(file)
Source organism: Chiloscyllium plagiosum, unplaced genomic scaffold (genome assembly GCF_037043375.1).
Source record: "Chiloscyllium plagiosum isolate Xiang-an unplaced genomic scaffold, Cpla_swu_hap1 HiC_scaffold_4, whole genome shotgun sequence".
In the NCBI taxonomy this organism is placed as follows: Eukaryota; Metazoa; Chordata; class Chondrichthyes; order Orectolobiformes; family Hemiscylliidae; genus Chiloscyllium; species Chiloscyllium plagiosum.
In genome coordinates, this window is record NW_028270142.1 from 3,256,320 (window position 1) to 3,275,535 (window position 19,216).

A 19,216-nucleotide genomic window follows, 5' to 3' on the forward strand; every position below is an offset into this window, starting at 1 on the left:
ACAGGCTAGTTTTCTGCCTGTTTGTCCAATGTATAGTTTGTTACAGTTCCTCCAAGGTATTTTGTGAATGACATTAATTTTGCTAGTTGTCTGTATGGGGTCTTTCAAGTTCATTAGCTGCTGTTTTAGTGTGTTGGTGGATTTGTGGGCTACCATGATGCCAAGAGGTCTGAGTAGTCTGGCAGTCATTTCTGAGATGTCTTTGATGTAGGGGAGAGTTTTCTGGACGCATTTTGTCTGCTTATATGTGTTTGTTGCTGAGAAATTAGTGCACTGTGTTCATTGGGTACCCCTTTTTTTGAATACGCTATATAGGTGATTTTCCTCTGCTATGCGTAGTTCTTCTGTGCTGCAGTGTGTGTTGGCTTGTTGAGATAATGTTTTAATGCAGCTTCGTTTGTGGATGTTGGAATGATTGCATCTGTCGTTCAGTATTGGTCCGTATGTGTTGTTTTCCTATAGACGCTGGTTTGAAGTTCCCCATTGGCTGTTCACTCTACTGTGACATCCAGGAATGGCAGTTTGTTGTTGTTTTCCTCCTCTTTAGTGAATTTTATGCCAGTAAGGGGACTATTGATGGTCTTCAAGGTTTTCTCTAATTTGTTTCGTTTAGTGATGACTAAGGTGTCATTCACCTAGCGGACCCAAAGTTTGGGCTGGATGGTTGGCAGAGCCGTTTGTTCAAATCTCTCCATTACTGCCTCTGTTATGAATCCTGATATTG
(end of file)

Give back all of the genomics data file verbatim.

Source organism: Chiloscyllium plagiosum, unplaced genomic scaffold (genome assembly GCF_037043375.1).
Source record: "Chiloscyllium plagiosum isolate Xiang-an unplaced genomic scaffold, Cpla_swu_hap1 HiC_scaffold_4, whole genome shotgun sequence".
In the NCBI taxonomy this organism is placed as follows: Eukaryota; Metazoa; Chordata; class Chondrichthyes; order Orectolobiformes; family Hemiscylliidae; genus Chiloscyllium; species Chiloscyllium plagiosum.
In genome coordinates, this window is record NW_028270142.1 from 3,256,320 (window position 1) to 3,275,535 (window position 19,216).

A 19,216-nucleotide genomic window follows, 5' to 3' on the forward strand; every position below is an offset into this window, starting at 1 on the left:
ACAGGCTAGTTTTCTGCCTGTTTGTCCAATGTATAGTTTGTTACAGTTCCTCCAAGGTATTTTGTGAATGACATTAATTTTGCTAGTTGTCTGTATGGGGTCTTTCAAGTTCATTAGCTGCTGTTTTAGTGTGTTGGTGGATTTGTGGGCTACCATGATGCCAAGAGGTCTGAGTAGTCTGGCAGTCATTTCTGAGATGTCTTTGATGTAGGGGAGAGTTTTCTGGACGCATTTTGTCTGCTTATATGTGTTTGTTGCTGAGAAATTAGTGCACTGTGTTCATTGGGTACCCCTTTTTTTGAATACGCTATATAGGTGATTTTCCTCTGCTATGCGTAGTTCTTCTGTGCTGCAGTGTGTGTTGGCTTGTTGAGATAATGTTTTAATGCAGCTTCGTTTGTGGATGTTGGAATGATTGCATCTGTCGTTCAGTATTGGTCCGTATGTGTTGTTTTCCTATAGACGCTGGTTTGAAGTTCCCCATTGGCTGTTCACTCTACTGTGACATCCAGGAATGGCAGTTTGTTGTTGTTTTCCTCCTCTTTAGTGAATTTTATGCCAGTAAGGGGACTATTGATGGTCTTCAAGGTTTTCTCTAATTTGTTTCGTTTAGTGATGACTAAGGTGTCATTCACCTAGCGGACCCAAAGTTTGGGCTGGATGGTTGGCAGAGCCGTTTGTTCAAATCTCTCCATTACTGCCTCTGTTATGAATCCTGATATTG